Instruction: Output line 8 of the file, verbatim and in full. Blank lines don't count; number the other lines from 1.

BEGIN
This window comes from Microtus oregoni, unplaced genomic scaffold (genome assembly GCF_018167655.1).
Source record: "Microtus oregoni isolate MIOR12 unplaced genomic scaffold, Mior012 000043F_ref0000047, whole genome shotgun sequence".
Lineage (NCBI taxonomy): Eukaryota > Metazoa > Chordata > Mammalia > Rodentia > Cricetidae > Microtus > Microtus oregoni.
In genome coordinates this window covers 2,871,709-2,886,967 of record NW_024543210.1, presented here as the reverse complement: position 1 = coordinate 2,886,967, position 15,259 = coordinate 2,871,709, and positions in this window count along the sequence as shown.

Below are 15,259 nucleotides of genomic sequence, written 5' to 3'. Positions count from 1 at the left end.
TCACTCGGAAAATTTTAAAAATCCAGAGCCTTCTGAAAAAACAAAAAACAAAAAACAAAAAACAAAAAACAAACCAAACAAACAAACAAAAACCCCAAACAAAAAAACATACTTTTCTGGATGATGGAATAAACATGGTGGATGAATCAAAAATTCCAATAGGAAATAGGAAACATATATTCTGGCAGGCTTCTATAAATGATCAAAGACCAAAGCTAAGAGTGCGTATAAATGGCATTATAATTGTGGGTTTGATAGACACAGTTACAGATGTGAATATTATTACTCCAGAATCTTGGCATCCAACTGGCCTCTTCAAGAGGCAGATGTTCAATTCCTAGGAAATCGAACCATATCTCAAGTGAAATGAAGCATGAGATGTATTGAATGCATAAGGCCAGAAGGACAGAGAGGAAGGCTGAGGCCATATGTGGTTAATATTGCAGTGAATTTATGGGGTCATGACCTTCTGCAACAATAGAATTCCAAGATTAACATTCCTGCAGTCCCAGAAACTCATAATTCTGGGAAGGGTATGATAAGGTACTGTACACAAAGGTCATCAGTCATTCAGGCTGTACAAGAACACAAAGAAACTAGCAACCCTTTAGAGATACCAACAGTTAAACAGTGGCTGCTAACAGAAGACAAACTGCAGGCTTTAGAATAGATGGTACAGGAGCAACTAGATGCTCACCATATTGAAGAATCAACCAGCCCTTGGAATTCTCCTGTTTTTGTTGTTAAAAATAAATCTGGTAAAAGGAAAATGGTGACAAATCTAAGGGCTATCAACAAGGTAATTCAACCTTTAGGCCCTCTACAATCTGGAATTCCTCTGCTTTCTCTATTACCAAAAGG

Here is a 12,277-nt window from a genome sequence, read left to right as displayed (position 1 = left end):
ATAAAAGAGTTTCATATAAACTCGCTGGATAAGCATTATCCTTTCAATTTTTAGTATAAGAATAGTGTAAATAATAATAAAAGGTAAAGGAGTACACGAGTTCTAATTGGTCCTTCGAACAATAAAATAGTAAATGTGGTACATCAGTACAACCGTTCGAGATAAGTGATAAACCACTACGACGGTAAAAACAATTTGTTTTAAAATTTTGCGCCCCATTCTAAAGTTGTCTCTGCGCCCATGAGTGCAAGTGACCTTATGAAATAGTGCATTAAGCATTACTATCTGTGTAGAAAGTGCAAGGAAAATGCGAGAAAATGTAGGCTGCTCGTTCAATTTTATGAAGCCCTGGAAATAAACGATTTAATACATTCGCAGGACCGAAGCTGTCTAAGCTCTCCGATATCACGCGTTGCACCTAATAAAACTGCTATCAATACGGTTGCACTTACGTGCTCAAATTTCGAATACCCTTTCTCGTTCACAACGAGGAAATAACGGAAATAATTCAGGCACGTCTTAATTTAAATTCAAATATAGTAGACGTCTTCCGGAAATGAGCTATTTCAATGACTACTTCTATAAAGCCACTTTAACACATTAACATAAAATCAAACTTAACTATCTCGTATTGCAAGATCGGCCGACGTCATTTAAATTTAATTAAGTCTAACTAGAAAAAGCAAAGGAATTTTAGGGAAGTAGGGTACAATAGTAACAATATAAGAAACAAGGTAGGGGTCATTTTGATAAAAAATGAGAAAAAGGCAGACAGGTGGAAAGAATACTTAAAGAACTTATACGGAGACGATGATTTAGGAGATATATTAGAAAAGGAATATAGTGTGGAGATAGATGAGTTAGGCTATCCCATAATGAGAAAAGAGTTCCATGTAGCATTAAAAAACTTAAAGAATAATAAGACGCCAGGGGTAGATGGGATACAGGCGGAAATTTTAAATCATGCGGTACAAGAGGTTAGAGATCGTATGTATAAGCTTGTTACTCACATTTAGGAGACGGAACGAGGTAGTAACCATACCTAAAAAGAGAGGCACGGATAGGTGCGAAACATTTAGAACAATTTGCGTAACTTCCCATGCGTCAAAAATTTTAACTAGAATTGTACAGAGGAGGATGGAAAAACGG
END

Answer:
ATAAAAGAGTTTCATATAAACTCGCTGGATAAGCATTATCCTTTCAATTTTTAGTATAAGAATAGTGTAAATAATAATAAAAGGTAAAGGAGTACACGAGTTCTAATTGGTCCTTCGAACAATAAAATAGTAAATGTGGTACATCAGTACAACCGTTCGAGATAAGTGATAAACCACTACGACGGTAAAAACAATTTGTTTTAAAATTTTGCGCCCCATTCTAAAGTTGTCTCTGCGCCCATGAGTGCAAGTGACCTTATGAAATAGTGCATTAAGCATTACTATCTGTGTAGAAAGTGCAAGGAAAATGCGAGAAAATGTAGGCTGCTCGTTCAATTTTATGAAGCCCTGGAAATAAACGATTTAATACATTCGCAGGACCGAAGCTGTCTAAGCTCTCCGATATCACGCGTTGCACCTAATAAAACTGCTATCAATACGGTTGCACTTACGTGCTCAAATTTCGAATACCCTTTCTCGTTCACAACGAGGAAATAACGGAAATAATTCAGGCACGTCTTAATTTAAATTCAAATATAGTAGACGTCTTCCGGAAATGAGCTATTTCAATGACTACTTCTATAAAGCCACTTTAACACATTAACATAAAATCAAACTTAACTATCTCGTATTGCAAGATCGGCCGACGTCATTTAAATTTAATTAAGTCTAACTAGAAAAAGCAAAGGAATTTTAGGGAAGTAGGGTACAATAGTAACAATATAAGAAACAAGGTAGGGGTCATTTTGATAAAAAATGAGAAAAAGGCAGACAGGTGGAAAGAATACTTAAAGAACTTATACGGAGACGATGATTTAGGAGATATATTAGAAAAGGAATATAGTGTGGAGATAGATGAGTTAGGCTATCCCATAATGAGAAAAGAGTTCCATGTAGCATTAAAAAACTTAAAGAATAATAAGACGCCAGGGGTAGATGGGATACAGGCGGAAATTTTAAATCATGCGGTACAAGAGGTTAGAGATCGTATGTATAAGCTTGTTACTCACATTTAGGAGACGGAACGAGGTAGTAACCATACCTAAAAAGAGAGGCACGGATAGGTGCGAAACATTTAGAACAATTTGCGTAACTTCCCATGCGTCAAAAATTTTAACTAGAATTGTACAGAGGAGGATGGAAAAACGG